Not I. I know about Microsoft products because I use them. A lot. And the more I usemy Mac the more impressed I am with parts of Windows 7.  The problems with the operating system could be fixed in an afternoon: Watch a couple of users try it out and then ask them what was missing. Build those bits into a new version, ditch the trash and you’re good to go. (Some clues: something like iPhoto but better than Photo Gallery for handling photos. Something like iMovie but not Movie Maker. Apple’s products all come pre-installed. Microsoft’s are a confusing, lengthy and intrusive download and reboot away. Oh, and something half way between Microsoft Word ($200 or thereabouts) and the freebie WordPad; Apple’s equivalent Pages costs $20. It’s not as good as Word, but it’s a 10th the price.)

So where is Skype going to fit into all this? Well, the problems start with Skype itself. Since eBay bought it in 2005 it has been something of an orphan, passed around with little idea of what its future might be. It wasn’t always thus. I drank the Kool-Aid back in 2005, and thought like others it was going to change the way we communicated and did business online. I joined the vision of a world where everyone from clairvoyants to business consultants (ok, that’s not such a wide swathe) would offer services over Skype. Audio, text, video, you name it.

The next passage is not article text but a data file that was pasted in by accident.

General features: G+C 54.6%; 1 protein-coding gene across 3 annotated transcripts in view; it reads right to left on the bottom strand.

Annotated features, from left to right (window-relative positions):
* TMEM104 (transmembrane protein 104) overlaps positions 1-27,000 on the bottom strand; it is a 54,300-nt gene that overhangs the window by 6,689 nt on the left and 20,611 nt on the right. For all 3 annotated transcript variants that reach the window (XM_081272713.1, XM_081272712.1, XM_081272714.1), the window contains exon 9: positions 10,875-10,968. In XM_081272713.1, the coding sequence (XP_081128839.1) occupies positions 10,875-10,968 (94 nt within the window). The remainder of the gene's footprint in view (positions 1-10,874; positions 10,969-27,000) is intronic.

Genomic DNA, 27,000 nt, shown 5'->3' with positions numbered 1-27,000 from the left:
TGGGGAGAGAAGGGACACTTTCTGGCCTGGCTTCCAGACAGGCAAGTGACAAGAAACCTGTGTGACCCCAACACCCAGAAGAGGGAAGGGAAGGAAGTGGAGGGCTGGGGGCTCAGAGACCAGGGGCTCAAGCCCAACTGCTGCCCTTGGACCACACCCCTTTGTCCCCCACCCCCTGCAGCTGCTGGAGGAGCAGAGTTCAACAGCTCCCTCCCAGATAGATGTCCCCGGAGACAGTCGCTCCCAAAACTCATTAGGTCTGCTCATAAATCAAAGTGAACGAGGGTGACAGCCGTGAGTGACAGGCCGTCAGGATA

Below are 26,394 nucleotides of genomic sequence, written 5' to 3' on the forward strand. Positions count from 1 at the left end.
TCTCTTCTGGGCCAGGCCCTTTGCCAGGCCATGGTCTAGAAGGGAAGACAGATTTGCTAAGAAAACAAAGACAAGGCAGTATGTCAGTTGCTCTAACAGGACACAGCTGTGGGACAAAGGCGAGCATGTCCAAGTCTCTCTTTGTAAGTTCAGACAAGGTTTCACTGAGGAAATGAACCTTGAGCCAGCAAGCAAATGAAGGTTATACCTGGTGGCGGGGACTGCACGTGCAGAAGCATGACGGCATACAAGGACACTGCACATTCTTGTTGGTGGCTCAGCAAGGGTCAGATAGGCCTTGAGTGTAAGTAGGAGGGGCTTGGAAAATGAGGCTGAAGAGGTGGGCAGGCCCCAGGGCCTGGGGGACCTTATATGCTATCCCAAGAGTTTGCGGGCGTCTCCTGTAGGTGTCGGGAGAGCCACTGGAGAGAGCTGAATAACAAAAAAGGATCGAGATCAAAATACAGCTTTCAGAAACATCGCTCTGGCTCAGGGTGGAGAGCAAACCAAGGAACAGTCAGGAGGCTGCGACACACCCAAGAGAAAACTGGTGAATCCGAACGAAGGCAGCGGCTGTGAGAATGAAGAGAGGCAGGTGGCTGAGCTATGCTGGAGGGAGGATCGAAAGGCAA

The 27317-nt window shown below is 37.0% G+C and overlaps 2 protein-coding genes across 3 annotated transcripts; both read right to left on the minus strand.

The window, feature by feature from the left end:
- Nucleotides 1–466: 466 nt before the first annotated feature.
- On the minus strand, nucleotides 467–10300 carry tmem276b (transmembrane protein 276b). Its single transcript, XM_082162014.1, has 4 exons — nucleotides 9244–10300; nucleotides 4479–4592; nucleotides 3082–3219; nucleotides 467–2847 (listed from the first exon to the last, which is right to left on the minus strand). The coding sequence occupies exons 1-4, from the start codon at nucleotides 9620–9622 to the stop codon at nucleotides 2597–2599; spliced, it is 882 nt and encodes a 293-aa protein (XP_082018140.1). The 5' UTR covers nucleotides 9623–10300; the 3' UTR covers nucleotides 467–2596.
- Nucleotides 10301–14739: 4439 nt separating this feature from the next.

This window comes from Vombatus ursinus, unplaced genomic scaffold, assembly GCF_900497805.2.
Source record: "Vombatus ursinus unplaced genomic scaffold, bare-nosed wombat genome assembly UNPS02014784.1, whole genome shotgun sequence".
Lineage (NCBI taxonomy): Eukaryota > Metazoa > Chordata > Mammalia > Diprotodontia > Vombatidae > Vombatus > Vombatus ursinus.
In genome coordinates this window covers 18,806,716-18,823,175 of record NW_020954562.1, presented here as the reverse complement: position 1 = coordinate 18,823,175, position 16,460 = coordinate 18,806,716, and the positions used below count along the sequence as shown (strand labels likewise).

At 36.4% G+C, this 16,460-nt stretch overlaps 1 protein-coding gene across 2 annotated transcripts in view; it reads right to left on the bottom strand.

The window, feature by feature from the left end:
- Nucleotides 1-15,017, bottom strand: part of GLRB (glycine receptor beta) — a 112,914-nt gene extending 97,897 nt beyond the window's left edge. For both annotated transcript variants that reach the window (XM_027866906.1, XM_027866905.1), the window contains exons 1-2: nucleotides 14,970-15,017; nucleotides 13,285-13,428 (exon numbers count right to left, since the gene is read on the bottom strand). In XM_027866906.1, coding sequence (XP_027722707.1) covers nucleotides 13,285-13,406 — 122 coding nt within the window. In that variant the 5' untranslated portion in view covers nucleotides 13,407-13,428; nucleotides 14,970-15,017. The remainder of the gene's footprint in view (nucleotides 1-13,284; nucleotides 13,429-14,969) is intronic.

That hasn’t happened. For most people it is just a way to avoid paying rip-off phone charges and do the odd video call. Everything else is marginal. The most recent Extra—the add-ons that were supposed to be part of this new Skype ecosystem–is dated January 2010 and that’s just an update on an old program. One guy I interviewed in 2005 had set up a network of 30,000 experts in 50 countries on a website called Jyve.com that was going to piggyback this new Skype-connected world. He’s nowhere to be found now and Jyve.com is an empty page.

eBay didn’t get it, of course, but that’s only part of the story. About a year ago I wrote a piece calling on Skype to realize that it was at heart the world’s most effective social network tool. I wrote: